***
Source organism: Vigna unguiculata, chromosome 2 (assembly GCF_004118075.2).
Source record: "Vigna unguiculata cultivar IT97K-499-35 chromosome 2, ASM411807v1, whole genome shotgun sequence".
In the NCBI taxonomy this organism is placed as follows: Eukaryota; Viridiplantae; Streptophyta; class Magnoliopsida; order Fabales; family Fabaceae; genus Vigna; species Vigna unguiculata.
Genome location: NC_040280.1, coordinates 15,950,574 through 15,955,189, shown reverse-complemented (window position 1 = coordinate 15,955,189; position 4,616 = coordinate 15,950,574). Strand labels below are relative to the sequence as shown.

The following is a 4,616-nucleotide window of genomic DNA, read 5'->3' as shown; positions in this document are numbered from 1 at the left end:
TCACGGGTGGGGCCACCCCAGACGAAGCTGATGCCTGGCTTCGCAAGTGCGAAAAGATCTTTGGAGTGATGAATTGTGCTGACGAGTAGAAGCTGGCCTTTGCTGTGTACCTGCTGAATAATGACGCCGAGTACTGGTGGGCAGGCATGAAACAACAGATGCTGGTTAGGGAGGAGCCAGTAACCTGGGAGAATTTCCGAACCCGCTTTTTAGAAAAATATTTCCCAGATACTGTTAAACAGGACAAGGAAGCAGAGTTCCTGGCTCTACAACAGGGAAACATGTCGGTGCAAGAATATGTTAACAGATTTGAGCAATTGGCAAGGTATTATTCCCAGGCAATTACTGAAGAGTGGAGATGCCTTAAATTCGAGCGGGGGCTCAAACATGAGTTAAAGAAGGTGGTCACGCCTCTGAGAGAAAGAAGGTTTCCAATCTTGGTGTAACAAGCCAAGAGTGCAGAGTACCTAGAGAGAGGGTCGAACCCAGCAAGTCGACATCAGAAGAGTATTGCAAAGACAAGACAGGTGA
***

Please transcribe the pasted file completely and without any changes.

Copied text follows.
Source organism: Vigna unguiculata, chromosome 2 (assembly GCF_004118075.2).
Source record: "Vigna unguiculata cultivar IT97K-499-35 chromosome 2, ASM411807v1, whole genome shotgun sequence".
In the NCBI taxonomy this organism is placed as follows: Eukaryota; Viridiplantae; Streptophyta; class Magnoliopsida; order Fabales; family Fabaceae; genus Vigna; species Vigna unguiculata.
Genome location: NC_040280.1, coordinates 15,950,574 through 15,955,189, shown reverse-complemented (window position 1 = coordinate 15,955,189; position 4,616 = coordinate 15,950,574). Strand labels below are relative to the sequence as shown.

The following is a 4,616-nucleotide window of genomic DNA, read 5'->3' as shown; positions in this document are numbered from 1 at the left end:
TCACGGGTGGGGCCACCCCAGACGAAGCTGATGCCTGGCTTCGCAAGTGCGAAAAGATCTTTGGAGTGATGAATTGTGCTGACGAGTAGAAGCTGGCCTTTGCTGTGTACCTGCTGAATAATGACGCCGAGTACTGGTGGGCAGGCATGAAACAACAGATGCTGGTTAGGGAGGAGCCAGTAACCTGGGAGAATTTCCGAACCCGCTTTTTAGAAAAATATTTCCCAGATACTGTTAAACAGGACAAGGAAGCAGAGTTCCTGGCTCTACAACAGGGAAACATGTCGGTGCAAGAATATGTTAACAGATTTGAGCAATTGGCAAGGTATTATTCCCAGGCAATTACTGAAGAGTGGAGATGCCTTAAATTCGAGCGGGGGCTCAAACATGAGTTAAAGAAGGTGGTCACGCCTCTGAGAGAAAGAAGGTTTCCAATCTTGGTGTAACAAGCCAAGAGTGCAGAGTACCTAGAGAGAGGGTCGAACCCAGCAAGTCGACATCAGAAGAGTATTGCAAAGACAAGACAGGTGA